On Thursday, former NFL player Jack Brewer testified at a Congressional hearing on school shootings.
Brewer, who works with young men through his non-profit,the Jack Brewer Foundation, has spoken out about how fatherlessness contributes to crime and violence.
According the Jack Brewer Foundation website:
Since 2006 the Jack Brewer Foundation has helped populations around the world combat extreme poverty and human rights challenges.
With a deep commitment to “Empowering from Within”, JBF Worldwide encourages its Global Ambassadors to reach beyond their own communities in order to bring resources to the most underserved. Our Global Ambassadors include athletes, artist and influencers from a wide range of industries, who come together to promote global good.
Founded by former NFL Team Captain, Philanthropist and Ambassador Jack Brewer, The Jack Brewer Foundation currently supports programs in Africa, the Caribbean, Central America, India, China and the United States. JBF Worldwide is a volunteer based organization that was founded on the belief that influencers could come together in their free time to help solve many of the issues surrounding the extreme poor.
To date, JBF has delivered over $70 million in medical aid, supports over 35 orphan care centers, has helped deliver sports equipment to over one million underserved children, implements programs aimed at addressing fatherlessness in America’s hardest hit black communities, and helps bring medical care to over 10,000 women and children around the world.
Speaking at the hearing, said:
I am a resident of Parkland Florida and I understand the impact of these tragedies on our communities. I am the father of four.
Unfortunately I have experienced gun violence first hand. At 14-years-old my friend shot a skinhead in the neck, self-defense, after a group tried to break into his house.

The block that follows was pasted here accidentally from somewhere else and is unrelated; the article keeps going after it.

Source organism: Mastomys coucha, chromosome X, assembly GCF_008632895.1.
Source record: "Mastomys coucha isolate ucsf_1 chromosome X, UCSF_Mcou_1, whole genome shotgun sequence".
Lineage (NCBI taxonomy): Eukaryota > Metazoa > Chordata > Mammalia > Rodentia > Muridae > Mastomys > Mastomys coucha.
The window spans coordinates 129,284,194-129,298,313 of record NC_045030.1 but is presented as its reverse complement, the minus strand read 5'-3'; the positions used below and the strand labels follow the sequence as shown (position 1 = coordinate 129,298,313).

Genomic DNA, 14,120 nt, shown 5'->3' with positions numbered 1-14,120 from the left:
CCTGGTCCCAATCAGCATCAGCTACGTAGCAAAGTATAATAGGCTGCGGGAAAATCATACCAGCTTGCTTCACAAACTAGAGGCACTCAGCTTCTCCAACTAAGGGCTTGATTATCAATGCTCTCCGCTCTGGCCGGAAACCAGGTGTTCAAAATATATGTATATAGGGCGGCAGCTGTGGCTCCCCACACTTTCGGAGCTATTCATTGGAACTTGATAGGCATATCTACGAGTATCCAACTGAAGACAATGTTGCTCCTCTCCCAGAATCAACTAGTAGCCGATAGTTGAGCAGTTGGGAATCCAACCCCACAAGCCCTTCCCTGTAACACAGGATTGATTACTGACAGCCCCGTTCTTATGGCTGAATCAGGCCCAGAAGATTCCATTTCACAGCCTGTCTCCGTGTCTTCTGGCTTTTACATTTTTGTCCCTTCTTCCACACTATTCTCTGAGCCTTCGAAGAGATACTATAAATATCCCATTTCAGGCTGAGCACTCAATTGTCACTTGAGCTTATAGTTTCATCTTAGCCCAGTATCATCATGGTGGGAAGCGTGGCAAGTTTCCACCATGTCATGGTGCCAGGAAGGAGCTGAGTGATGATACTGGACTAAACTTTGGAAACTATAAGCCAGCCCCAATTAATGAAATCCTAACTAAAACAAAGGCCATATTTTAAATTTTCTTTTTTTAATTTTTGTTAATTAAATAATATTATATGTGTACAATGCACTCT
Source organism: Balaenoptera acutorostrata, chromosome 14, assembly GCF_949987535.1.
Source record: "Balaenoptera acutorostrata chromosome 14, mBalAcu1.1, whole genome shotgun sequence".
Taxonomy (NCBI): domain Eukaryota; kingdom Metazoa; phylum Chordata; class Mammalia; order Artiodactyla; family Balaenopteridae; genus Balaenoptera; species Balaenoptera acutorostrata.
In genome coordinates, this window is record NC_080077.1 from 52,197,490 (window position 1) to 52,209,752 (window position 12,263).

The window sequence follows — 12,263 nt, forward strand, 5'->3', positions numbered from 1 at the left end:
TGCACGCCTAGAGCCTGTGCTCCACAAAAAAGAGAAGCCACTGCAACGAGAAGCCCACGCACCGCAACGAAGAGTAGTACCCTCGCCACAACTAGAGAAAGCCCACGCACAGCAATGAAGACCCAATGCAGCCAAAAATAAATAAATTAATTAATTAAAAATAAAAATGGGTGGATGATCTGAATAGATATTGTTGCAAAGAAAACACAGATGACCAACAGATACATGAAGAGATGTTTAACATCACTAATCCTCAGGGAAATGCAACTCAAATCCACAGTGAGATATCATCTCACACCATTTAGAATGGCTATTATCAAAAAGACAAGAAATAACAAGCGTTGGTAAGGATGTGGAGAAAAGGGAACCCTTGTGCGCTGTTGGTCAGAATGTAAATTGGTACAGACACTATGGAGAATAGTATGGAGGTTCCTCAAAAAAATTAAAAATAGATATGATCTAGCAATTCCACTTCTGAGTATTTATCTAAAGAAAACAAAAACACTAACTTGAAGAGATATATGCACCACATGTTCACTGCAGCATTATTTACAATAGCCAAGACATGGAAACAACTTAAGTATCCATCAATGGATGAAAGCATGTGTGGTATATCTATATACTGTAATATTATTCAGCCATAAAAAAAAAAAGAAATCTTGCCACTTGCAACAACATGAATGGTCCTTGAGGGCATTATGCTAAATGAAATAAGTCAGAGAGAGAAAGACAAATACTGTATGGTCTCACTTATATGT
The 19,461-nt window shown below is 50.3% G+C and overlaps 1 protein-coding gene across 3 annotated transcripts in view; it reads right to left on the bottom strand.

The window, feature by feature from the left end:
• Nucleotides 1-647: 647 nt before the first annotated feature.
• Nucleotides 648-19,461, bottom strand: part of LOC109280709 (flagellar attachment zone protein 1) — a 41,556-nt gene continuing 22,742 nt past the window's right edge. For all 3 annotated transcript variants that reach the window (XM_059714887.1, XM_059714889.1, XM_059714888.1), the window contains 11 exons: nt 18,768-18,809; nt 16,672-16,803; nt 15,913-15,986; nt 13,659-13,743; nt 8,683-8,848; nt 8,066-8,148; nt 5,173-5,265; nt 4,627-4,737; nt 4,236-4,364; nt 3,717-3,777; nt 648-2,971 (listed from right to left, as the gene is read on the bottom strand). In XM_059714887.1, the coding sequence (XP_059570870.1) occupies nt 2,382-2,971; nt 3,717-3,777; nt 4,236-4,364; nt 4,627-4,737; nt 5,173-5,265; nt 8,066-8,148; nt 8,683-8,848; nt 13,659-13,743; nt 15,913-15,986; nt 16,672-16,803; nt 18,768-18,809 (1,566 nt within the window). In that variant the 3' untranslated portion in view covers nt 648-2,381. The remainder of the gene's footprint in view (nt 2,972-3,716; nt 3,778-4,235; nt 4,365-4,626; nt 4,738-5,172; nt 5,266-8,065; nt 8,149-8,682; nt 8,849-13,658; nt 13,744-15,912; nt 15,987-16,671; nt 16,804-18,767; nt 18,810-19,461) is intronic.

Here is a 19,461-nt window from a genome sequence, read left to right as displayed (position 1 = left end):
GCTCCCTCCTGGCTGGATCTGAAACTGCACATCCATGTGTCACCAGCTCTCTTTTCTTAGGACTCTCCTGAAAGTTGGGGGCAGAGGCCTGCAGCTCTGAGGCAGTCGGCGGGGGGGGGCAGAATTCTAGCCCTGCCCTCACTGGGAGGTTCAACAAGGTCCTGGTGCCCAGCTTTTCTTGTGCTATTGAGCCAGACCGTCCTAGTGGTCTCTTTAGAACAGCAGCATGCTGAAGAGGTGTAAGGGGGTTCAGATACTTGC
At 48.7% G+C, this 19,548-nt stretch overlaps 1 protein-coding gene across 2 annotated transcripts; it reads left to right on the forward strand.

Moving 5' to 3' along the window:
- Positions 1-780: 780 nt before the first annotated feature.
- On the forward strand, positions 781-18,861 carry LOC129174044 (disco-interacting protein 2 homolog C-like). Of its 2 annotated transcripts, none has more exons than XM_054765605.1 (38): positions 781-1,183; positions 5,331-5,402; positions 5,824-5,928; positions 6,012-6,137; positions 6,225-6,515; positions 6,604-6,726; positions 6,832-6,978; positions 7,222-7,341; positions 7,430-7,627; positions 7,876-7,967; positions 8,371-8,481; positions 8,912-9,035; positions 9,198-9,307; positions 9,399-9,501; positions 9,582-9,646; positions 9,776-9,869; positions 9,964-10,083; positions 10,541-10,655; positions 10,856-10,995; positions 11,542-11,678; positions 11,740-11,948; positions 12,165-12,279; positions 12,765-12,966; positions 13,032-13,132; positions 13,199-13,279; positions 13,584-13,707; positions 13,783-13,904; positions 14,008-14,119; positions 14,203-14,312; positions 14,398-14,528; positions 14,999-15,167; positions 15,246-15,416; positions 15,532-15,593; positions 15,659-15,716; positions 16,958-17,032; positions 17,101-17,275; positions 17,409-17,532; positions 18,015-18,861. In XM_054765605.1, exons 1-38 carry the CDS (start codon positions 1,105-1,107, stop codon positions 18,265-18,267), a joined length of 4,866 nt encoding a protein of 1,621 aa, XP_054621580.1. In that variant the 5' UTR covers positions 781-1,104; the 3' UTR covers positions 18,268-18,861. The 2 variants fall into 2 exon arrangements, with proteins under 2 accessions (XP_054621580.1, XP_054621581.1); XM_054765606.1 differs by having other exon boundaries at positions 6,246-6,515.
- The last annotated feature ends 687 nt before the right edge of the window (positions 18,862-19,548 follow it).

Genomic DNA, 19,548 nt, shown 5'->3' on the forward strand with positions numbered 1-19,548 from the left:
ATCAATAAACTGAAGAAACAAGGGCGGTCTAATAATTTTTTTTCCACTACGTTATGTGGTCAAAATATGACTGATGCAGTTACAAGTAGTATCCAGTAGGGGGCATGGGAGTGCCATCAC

I will never forget the trauma I felt from having to serve as a witness in that case. Trauma and fear hardened me. After I was threatened and bullied and harassed by skinheads, I started to carry an illegal pistol at 15 years old….a 22-long to be exact. I even took it to school after the skinheads threatened me.
I didn’t know it then, but I know it now, I was traumatized.
I’ll never forget being shot at and seeing a stray pellet skim my cousin’s arm. I was a young kid, with all the world in front of me. I was a straight-A student, a great multi-sport athlete, and even director of my church choir.
If I was caught with that gun in my pocket, I would not be testifying before you today. If I had shot and killed a skinhead or a bully back then, I may still be in prison serving a life-sentence today.
The difference between me and the hundreds of young black boys who are shooting at each other every day of the week in communities across America comes down to one thing….one word….father.
The reason I thought twice about ever using that illegal gun I carried in my pocket is because I had a hard-handed daddy at home that would whoop my butt.
I had a fasting and praying mama at home that taught me to fear my father, which art in heaven. And I had a father in the flesh and the father in the spirit.
The very school shootings that have brought so much darkness to our nation’s history are exacerbated by fatherlessness.
A 2016 study found that out of a sample of 56 shooters, only 18% grew up in a stable household with both biological parents.
And we know this Uvalde shooter did not have a man, a man of God, in his life.
When I saw this was a bi-partisan hearing to find solutions to gun violence, I prayed that the men and women of God in this room would finally be bold enough focus on the root cause. Talking points may win elections, but addressing the root cause is the only way to solve a crisis.
Research has indicated as many as 85% of shooters in communities were previously arrested…and most of them arrested for violent crimes.
My foundation has worked on addressing the root cause of these issues in some of the most impoverished black communities on the planet.
Recently, a neighbor of mine was shot in the face. And the two young gunmen ran past my kids at my youth center. As you can imagine, they are traumatized. Fearful. Disheartened.
The same feelings and emotions I had their age, carrying guns and always looking over my shoulder.
The difference is, the kids at my youth center are fatherless.
Gun laws are the least of their worries.
Watch Brewer’s full remarks.
The full hearing can be viewed below.
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